Psychometric defensibility of the Intervention Selection Profile-Social Skills (ISP-SS) with students at risk for behavioral concerns

Stephen P. Kilgus, Katie Eklund, Nathaniel P. von der Embse

Research output: Contribution to journalArticlepeer-review

1 Scopus citations

Abstract

The purpose of the current study was to examine the validity and diagnostic accuracy of the Intervention Selection Profile—Social Skills (ISP-SS), a brief social skills assessment tool intended for use with students in need of Tier 2 intervention. Participants included 160 elementary and middle school students who had been identified through universal screening as at risk for behavioral concerns. Teacher participants (n = 71) rated each of these students using both the ISP-SS and the Social Skills Improvement System—Rating Scales (SSiS-RS), with the latter measure serving as the criterion within validity and diagnostic accuracy analyses. Confirmatory factor analysis supported ISP-SS structural validity, indicating ISP-SS items broadly conformed to a single “Social Skills” factor. Follow-up analyses suggested ISP-SS broad scale scores demonstrated adequate internal consistency reliability, with hierarchical omega coefficient equal to 0.86. Correlational analyses supported the concurrent validity of ISP-SS items, finding each ISP-SS item to be moderately or highly related to its corresponding SSiS-RS subscale. Finally, analyses indicated three of the seven ISP-SS items that demonstrated sufficient diagnostic accuracy; however, findings suggest additional revisions are needed if the ISP-SS is to be appropriate for use in schools. Implications for practice and future research are discussed.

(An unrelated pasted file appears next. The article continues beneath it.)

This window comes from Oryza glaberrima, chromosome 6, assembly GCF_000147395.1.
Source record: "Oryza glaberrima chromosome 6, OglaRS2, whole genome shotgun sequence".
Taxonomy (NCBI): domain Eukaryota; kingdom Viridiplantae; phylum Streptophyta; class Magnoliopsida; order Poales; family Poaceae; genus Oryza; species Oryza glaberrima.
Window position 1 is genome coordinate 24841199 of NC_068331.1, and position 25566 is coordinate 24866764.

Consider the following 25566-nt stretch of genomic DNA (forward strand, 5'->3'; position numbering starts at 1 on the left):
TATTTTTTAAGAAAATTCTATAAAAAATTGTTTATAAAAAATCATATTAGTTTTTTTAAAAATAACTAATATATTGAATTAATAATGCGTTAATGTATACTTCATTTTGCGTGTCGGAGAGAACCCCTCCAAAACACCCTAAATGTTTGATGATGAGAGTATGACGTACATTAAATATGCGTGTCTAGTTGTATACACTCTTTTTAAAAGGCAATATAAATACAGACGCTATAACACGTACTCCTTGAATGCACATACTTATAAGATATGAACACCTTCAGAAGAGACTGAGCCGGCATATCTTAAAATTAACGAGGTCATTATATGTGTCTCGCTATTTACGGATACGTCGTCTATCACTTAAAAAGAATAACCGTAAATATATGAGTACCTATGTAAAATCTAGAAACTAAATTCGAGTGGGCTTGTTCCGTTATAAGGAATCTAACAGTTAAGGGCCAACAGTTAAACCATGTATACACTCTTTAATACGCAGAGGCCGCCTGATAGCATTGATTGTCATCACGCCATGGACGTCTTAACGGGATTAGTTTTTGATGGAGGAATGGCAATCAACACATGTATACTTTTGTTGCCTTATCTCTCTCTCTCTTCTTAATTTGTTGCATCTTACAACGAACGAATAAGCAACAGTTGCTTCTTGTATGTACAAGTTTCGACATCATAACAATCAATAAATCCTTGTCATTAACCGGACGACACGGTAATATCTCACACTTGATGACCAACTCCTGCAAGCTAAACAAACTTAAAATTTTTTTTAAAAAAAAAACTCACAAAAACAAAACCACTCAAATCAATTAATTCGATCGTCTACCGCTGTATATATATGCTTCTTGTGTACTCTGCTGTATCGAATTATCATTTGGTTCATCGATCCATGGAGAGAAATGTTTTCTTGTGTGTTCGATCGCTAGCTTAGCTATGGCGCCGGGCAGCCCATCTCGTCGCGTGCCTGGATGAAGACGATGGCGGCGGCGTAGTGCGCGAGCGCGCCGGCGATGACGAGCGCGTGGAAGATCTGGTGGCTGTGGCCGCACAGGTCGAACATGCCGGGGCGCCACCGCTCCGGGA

Original languageEnglish (US)
Pages (from-to)526-538
Number of pages13
JournalPsychology in the Schools
Volume56
Issue number4
DOIs
StatePublished - Apr 2019
Externally publishedYes

Keywords

  • Tier 2
  • brief behavior rating scales
  • social skills assessment
  • social skills training

ASJC Scopus subject areas

  • Education
  • Developmental and Educational Psychology

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